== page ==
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M. reukaufii is a nectar specialist that was isolated from flowers in the Berkeley Hills of California. Evolutionarily, these yeast likely evolved to produce a more odorous and attractive nectar for pollinators by enzymatically altering otherwise inodorous nectar compounds like glycosides. While only attenuating to 20-25% in brewer’s wort and not utilizing maltose or maltose polymers, in co-fermentations it has been shown to drop gravity and pH of the fermentation faster, accentuate and modulate the flavor and aroma profile and soften the perceived bitterness of the finished product. This strain MUST be used in conjunction with other yeast that can ferment brewer’s wort (capable of fermenting maltose).
Brewing Properties of Metschnikowia reukaufii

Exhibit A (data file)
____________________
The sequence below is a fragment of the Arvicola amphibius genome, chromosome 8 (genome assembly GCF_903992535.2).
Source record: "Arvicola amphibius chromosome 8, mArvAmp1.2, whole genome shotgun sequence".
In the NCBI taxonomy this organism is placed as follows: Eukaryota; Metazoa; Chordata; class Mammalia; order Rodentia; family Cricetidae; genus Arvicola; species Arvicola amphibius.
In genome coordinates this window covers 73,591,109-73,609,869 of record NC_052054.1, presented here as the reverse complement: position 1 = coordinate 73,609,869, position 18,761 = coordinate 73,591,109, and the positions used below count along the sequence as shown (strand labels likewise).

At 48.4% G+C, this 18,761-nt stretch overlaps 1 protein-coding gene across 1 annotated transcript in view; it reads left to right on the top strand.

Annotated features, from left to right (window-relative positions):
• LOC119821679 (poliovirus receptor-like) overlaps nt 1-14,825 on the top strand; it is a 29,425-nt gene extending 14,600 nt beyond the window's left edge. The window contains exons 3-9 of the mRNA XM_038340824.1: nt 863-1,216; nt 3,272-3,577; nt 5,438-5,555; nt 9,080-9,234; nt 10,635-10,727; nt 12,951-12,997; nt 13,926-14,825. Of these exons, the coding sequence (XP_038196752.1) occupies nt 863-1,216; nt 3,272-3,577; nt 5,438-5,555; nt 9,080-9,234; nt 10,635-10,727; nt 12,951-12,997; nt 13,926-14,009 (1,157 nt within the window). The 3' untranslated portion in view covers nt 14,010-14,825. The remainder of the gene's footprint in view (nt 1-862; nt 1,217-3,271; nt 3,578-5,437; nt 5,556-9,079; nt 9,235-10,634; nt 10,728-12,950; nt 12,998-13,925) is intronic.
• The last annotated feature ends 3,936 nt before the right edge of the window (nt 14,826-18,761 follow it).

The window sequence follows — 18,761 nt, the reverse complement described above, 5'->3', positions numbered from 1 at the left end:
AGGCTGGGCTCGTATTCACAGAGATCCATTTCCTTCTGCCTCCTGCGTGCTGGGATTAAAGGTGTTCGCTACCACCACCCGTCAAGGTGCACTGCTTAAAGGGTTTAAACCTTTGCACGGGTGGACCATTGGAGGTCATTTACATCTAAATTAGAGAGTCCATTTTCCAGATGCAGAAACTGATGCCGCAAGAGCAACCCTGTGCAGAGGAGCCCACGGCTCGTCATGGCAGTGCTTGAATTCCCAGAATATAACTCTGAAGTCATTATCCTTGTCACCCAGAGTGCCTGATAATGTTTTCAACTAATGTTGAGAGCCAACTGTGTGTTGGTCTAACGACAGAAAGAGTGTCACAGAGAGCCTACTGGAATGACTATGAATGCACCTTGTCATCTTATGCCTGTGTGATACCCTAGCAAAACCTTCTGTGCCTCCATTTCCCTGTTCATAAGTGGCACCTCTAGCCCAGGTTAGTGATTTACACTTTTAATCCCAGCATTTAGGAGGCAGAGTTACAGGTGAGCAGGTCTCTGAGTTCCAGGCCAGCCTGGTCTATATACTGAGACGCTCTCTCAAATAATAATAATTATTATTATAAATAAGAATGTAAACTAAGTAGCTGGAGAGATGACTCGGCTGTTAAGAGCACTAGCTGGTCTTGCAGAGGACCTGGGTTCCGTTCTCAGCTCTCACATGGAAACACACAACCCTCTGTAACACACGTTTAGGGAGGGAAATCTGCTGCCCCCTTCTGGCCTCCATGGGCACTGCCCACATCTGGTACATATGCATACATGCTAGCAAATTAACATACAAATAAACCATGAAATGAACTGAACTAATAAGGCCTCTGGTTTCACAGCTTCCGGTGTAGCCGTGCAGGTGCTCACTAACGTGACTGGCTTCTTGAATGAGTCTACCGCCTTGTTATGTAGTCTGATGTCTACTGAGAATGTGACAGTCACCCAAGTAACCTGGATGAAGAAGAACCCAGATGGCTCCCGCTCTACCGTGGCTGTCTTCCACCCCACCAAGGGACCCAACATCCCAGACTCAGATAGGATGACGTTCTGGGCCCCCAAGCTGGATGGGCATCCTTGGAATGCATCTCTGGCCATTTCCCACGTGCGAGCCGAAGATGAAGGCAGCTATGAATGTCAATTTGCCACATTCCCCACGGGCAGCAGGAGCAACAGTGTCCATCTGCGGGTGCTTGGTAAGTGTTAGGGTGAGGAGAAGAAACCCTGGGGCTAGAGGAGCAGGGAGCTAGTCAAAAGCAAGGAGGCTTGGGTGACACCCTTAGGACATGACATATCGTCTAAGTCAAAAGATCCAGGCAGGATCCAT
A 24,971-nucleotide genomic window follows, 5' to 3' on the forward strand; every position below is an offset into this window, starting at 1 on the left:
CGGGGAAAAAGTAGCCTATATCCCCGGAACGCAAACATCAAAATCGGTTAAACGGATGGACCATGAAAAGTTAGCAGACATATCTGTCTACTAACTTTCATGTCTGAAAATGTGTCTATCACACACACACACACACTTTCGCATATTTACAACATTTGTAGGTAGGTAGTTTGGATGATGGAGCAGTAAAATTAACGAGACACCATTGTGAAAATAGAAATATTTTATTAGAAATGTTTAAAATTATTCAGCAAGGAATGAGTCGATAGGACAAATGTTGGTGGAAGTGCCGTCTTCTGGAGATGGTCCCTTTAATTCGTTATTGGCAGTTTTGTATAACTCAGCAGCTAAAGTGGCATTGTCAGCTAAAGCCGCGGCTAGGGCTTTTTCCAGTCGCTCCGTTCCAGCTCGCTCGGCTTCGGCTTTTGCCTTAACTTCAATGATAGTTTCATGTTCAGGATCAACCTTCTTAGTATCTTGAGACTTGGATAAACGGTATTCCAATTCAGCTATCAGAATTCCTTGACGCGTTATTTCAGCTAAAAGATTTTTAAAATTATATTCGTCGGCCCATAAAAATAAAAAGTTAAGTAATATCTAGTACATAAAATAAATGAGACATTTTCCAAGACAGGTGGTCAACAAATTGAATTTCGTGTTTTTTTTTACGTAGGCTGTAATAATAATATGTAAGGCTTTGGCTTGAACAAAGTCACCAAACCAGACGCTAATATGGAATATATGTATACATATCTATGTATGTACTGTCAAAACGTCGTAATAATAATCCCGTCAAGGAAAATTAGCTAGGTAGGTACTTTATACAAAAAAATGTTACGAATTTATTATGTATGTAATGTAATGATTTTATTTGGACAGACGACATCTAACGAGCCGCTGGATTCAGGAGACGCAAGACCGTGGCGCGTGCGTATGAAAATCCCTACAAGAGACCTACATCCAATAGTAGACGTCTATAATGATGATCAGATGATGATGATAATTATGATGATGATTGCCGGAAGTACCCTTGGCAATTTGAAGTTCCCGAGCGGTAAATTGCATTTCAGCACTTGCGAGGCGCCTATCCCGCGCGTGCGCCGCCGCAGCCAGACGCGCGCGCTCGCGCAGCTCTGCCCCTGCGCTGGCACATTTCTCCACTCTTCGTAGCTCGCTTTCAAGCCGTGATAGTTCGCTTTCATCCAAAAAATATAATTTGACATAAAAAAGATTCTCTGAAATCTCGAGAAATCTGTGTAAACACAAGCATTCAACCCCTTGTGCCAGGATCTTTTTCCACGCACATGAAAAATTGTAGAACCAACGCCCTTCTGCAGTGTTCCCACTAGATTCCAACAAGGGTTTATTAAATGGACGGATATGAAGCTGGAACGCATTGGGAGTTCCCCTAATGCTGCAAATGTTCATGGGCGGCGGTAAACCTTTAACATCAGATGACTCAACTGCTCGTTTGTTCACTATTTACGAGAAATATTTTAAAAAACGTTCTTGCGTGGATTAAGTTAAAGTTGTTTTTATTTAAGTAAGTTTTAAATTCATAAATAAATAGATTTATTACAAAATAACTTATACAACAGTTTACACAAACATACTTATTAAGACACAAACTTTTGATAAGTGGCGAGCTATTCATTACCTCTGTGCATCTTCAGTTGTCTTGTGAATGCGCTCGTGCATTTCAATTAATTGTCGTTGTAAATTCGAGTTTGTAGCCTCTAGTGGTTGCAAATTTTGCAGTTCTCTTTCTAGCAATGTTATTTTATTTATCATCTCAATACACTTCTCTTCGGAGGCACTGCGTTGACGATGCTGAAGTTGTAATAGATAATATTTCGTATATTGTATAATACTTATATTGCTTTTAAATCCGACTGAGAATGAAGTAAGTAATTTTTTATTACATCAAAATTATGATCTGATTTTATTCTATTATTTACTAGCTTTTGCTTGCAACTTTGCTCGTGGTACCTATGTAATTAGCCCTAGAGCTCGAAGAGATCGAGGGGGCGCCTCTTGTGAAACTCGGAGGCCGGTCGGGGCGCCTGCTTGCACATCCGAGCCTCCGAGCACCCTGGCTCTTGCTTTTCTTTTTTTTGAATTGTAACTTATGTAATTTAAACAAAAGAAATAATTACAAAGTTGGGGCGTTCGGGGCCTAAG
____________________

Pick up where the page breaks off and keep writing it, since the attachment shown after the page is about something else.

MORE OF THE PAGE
The functional properties of brewing yeasts have a direct impact on the performance, quality and economics of the resulting beer.
The alcohol tolerance determines the ABV at which yeast cells go dormant and stop fermenting.
Attenuation refers to the percentage of sugars converted to alcohol and carbon dioxide, as measured by specific gravity.
Flocculation refers to the tendency of yeast to form clumps called "flocs" that drop in order to make the beer clear.
The optimal temperature is the range in which the yeast performs best without putting off any off-flavors. Pitching the yeast into wort usually happens at the low end of the temperature range.
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